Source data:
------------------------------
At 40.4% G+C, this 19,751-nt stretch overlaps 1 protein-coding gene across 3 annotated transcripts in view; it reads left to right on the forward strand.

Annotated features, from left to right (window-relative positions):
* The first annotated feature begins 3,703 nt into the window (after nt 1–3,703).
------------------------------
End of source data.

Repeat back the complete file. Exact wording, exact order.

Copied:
At 40.4% G+C, this 19,751-nt stretch overlaps 1 protein-coding gene across 3 annotated transcripts in view; it reads left to right on the forward strand.

Annotated features, from left to right (window-relative positions):
* The first annotated feature begins 3,703 nt into the window (after nt 1–3,703).